How America caused – and cured – a winemaking crisis

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Arran 10 alternate
Among the plethora of pests that winemakers must contend against, none has been more devastating than a sap-sucking insect named “phylloxera.” This tiny aphid-like bug destroys vines by feeding off the roots, thereby choking off the supply of nutrients to the plant and leaving it susceptible to fungal infections.

Initially limited to the United States, the phylloxera menace was inadvertently introduced to Europe in the 1850s by Victorian English botanists returning home with American vine specimens. Phylloxera destroyed nearly 95 percent of the continent’s vineyards.


Eventually a solution to this veritable plague was found: Certain native species of American grapevines had already developed resistance to phylloxera. So horticulturalists figured out that they could graft their susceptible vines onto American roots to develop vineyards that were naturally resistant to the pest.

Thus began a painstaking but ultimately successful grafting and replanting program that saved European winemaking. While there are a few places that original pre-phylloxera vines still exist, the overwhelming majority of vineyards are a physical union of both the “old world” and “new world” winemaking regions.

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A fine kosher example of outstanding winemaking to enjoy while we meditate on the interplay of man, vine, terroir and history is the enchanting Castel Rosé du Castel 2013 ($34, from Israel’s Domaine du Castel winery), a blend of merlot, malbec and cabernet franc that opens with strawberry and floral aromas leading into grapefruit, cherry, raspberry and strawberry flavors with tart citrus acidity for balance and a pleasing mineral infused finish. Expensive, but worth the splurge to enjoy on a warm summer evening.

Spirits-wise, we thought we’d revisit the single-malt Scotch whiskies of the Isle of Arran Distillery, one of a small group of still independent distilleries. Arran means “high place,” presumably because the island is geographically higher than the surrounding lands along the shores of the Firth of Clyde, off the west coast of Scotland between Ayrshire and Kintyre.


The Isle of Arran Distillery is the only distillery on the island, and was only founded in 1995. This island distillery is based in the village of Lochranza, and was established by Harold Currie, who was previously managing director of Chivas Regal and the House of Campbell (both internationally successful Scotch whisky blends).

For its first 12 years, until his retirement in 2007, the distillery was managed by Gordon Mitchell (who passed away in March 2013). He established Arran as a delicate, creamy, unpeated malt whisky, with distinct sweet, fruity, citrusy notes.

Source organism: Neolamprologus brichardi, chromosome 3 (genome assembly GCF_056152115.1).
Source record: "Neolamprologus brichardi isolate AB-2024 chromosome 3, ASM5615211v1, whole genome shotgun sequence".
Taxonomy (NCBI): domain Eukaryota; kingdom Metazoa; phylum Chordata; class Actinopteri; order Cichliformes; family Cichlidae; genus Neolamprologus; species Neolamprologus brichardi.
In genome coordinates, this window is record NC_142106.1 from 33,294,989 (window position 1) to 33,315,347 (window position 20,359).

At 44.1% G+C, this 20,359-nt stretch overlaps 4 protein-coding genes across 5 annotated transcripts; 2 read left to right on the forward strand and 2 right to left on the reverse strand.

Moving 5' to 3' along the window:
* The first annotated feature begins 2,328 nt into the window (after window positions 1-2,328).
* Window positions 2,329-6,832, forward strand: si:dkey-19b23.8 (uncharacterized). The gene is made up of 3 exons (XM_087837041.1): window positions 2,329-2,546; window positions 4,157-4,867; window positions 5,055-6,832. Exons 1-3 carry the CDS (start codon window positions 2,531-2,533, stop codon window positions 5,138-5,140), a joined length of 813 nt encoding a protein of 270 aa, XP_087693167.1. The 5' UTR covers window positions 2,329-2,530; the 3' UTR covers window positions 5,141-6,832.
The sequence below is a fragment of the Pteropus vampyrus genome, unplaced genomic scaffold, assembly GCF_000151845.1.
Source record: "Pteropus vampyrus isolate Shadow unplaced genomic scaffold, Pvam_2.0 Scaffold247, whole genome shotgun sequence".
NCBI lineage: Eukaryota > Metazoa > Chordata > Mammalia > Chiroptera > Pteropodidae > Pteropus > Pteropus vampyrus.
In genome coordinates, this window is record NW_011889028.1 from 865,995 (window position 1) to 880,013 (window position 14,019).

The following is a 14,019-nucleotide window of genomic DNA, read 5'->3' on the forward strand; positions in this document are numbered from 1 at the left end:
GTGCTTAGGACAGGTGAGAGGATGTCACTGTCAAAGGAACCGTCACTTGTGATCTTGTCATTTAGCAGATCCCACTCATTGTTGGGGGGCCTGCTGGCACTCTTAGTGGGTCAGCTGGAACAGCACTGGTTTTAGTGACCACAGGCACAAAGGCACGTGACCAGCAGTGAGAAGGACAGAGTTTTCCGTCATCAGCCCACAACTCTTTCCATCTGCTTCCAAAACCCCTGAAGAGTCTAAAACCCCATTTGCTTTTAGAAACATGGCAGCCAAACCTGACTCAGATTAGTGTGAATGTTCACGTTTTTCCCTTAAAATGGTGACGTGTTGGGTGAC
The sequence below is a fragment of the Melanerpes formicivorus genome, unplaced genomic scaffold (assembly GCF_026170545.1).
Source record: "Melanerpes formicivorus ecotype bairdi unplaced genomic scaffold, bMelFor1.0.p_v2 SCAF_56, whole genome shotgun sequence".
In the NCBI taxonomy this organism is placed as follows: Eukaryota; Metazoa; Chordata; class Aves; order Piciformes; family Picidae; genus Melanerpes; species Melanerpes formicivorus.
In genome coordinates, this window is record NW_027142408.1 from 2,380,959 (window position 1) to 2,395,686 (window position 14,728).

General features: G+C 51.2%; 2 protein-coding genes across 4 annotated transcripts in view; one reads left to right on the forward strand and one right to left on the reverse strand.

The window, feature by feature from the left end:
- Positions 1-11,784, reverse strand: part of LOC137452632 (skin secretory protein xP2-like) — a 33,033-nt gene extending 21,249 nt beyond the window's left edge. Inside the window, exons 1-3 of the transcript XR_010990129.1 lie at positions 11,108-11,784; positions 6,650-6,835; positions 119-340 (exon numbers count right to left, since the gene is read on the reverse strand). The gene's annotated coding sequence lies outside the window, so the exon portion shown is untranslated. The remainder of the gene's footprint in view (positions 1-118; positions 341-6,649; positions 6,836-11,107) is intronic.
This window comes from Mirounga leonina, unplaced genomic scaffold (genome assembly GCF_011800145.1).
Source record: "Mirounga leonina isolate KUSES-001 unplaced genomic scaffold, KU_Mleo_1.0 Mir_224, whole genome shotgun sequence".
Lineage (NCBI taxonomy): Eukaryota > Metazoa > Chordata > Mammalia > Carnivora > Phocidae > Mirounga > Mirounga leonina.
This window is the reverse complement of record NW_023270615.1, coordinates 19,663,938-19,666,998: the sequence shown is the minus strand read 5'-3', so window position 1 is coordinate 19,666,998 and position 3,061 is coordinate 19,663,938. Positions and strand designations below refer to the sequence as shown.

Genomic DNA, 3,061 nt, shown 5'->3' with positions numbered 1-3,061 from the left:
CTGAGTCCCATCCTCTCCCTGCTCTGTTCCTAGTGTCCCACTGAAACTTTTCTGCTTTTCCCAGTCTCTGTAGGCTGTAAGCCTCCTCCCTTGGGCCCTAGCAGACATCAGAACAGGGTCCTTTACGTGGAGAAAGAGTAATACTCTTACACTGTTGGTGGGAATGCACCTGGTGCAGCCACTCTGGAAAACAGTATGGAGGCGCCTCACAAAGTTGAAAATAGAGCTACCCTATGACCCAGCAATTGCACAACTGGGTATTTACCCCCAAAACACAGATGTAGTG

In order to generate early revenue and whisky geek buzz, the Isle of Arran Distillery began releasing whisky as early as 1998, when it was only just old enough to be legally sold as whisky.

Their first whisky that could be said to taste more or less “mature” was, however, their 2003 “Arran Non Chill Filtered” release. That same year they released their first finished or double-matured whisky – a Calvados finish, which sounds more interesting than it was (if our old notes are anything to go by).

After that, Arran quickly released a plethora of wine-barrel-finished whiskies. Such flash is meant to keep people interested in “new” whisky releases, and at times – we suspect – to disguise too-young whisky with an active European oak-cask overlay.

We, frankly, stopped paying attention around the time Mitchell retired in 2007. This was most assuredly our loss. Indeed, the days of too-young Isle of Arran whisky gussied up by European oak is likely behind the distillery. There are still plenty of wine finishes in its portfolio, but these are now better made and more consistently good.

The distillery has a little more age on it now, after all, and between on-hand stocks of mature whisky and over 15 years of production history and experience, the Isle of Arran whisky now brings something much more interesting and substantive to the party.

After Gordon Mitchell left, the distillery brought in James MacTaggart as distillery manager and master distiller. Under MacTaggart’s steady, experienced control, and with the help of his small but stellar whisky-production team, the Isle of Arran Distillery has consistently produced some exceptional, brilliant whiskies. The whiskies tend to be delicate, creamy, unpeated, with distinct sweet, fruity, citrusy notes.

All of Arran’s single-malt whiskies are non-chill-filtered and presented without any caramel coloring. Chill filtration is designed to improve the physical clarity and brightness of spirits by filtering out emulsified oils that can cause clouding, but that also contributes to character and flavor.

Like most single-malt lovers, we greatly prefer non-chill-filtered and un-caramel-coloring enhanced whisky – if only more producers followed such examples.

Here then is their standard- bearer whisky: Isle of Arran 10 Year Old Single Malt Scotch Whisky ($45; 46 percent ABV): this is a delightful, delicate yet lively whisky exhibiting rounded and full aromas of creme brulee, toffee, citrus fruit, pear, apple and something vaguely biscuit-like. These notes follow through on the palate, along with a honey and malty vanilla (semi) sweetness, and a mild spicy oak on the agreeably long finish. This is utterly pleasing, eminently quaffable whisky. L’Chaim!

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